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Austrians Deliver Bad News to Shariah Islamists Living in Their Country

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The ruling coalition of Austria announced its plans to introduce a bill that would ban the hijab or any other head covering for young girls, the BBC reported on Wednesday.

The proposed law would ban headscarves for any young woman under the age of 10.

Austrian politicians referred to the proposed act, to be introduced this summer, as a “child protection act” which would also represent a “symbolic act” and allow younger children from Muslim nations to integrate into Austrian society.

Full-face coverings were banned from schools and other public buildings as of 2017.

The two main movers behind the proposed ban would be the center-right Austrian People’s Party and the controversial right-wing Freedom Party, which has taken a staunch stance against immigration into the European nation.

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“Our goal is to confront any development of parallel societies in Austria,” Chancellor Sebastian Kurz of the People’s Party told radio broadcaster ORF.

Vice-Chancellor Heinz-Christian Strache of the Freedom Party said in a Facebook post that the goal of the legislation was to protect young girls from “political Islam.”

He added that “(c)ampaign promises have been fulfilled” by the proposed legislation.

However, the ban remains unpopular with the Muslim community in Austria and could theoretically be vetoed by the country’s center-left president, although such vetoes are extremely rare and likely unconstitutional.

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“This initiative is not truly about taking care of children and being concerned about their well-being. It is more or less another symbolic action taken by policy to signal a broader public, to say, we are in control when it comes to the Islam issue,” Carla Amina Baghajati, a spokeswoman for Austria’s Islamic Religious Community, told reporters.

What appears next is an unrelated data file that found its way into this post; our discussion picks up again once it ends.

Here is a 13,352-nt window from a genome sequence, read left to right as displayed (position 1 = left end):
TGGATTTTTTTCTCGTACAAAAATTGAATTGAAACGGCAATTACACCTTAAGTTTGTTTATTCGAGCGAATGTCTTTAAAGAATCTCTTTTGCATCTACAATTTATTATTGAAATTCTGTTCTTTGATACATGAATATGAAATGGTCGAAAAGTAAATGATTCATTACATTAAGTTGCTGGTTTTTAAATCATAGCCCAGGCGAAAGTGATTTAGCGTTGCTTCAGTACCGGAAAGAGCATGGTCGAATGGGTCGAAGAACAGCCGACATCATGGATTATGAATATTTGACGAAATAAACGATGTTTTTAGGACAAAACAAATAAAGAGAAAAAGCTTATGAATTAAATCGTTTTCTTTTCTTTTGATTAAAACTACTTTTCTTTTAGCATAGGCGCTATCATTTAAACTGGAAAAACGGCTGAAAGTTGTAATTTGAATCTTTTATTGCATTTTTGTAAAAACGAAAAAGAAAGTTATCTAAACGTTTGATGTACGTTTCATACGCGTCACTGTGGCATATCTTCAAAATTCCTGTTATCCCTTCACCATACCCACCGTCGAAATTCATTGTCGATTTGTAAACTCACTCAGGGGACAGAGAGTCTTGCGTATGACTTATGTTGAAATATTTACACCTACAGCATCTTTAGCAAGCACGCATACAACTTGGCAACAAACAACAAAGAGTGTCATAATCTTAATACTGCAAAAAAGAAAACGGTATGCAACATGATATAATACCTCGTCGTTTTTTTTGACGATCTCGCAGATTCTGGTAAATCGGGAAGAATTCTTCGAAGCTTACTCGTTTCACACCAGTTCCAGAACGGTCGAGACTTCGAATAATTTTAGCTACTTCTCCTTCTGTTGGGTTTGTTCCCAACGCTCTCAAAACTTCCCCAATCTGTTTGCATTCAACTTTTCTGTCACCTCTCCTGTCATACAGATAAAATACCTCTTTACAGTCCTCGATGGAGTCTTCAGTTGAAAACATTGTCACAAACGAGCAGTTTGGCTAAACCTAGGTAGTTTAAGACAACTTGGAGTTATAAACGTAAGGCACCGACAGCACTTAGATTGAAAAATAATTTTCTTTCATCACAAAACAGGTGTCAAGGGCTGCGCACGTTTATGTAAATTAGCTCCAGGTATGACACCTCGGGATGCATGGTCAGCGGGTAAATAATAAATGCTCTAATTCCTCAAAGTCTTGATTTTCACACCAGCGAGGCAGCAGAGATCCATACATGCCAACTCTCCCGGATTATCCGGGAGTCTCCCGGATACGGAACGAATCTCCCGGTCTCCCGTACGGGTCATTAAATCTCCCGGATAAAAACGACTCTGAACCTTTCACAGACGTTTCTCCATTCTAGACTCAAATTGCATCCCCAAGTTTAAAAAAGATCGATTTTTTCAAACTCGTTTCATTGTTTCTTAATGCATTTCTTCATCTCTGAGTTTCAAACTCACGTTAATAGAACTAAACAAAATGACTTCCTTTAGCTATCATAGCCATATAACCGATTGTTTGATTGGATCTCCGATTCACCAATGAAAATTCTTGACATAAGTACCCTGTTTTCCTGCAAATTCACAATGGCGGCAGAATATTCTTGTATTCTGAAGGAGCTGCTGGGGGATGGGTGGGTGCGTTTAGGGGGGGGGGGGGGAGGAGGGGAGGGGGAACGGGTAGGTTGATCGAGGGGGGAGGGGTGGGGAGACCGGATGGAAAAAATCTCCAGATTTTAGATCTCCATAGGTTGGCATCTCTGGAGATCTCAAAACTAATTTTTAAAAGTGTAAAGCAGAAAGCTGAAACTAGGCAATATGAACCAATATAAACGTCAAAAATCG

According to ABC News, she said that the practice of forcing headscarves on girls under 10 is already frowned upon by Muslim families in Austria, and there is “a very effective inter-Muslim dialogue” with families who do force girls to wear the religious head-wear.

There’s also the fact that Austrian President Alexander Van der Bellen has previously called on all women regardless of their religious affiliation to consider wearing the headscarf to combat what he said was prejudice against Muslims.

Technically speaking, Austrian federal presidents do not have the constitutional power to refuse to sign a bill that has passed both houses of the country’s legislature; the law’s constitutionality is decided by the federal courts.

Only one president under the current constitution has refused to sign a bill: In 2008, Heinz Fischer declined to sign an amendment to a trade law because he felt that the legislation’s retroactive criminalization of certain acts violated the constitution’s expressed prohibition against such acts.

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There are already bans on the full veil in several EU nations, and France has enacted a similar ban on the headscarf in state-run schools, although it does not cover universities.

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C. Douglas Golden is a writer who splits his time between the United States and Southeast Asia. Specializing in political commentary and world affairs, he's written for Conservative Tribune and The Western Journal since 2014.
C. Douglas Golden is a writer who splits his time between the United States and Southeast Asia. Specializing in political commentary and world affairs, he's written for Conservative Tribune and The Western Journal since 2014. Aside from politics, he enjoys spending time with his wife, literature (especially British comic novels and modern Japanese lit), indie rock, coffee, Formula One and football (of both American and world varieties).
Birthplace
Morristown, New Jersey
Education
Catholic University of America
Languages Spoken
English, Spanish
Topics of Expertise
American Politics, World Politics, Culture




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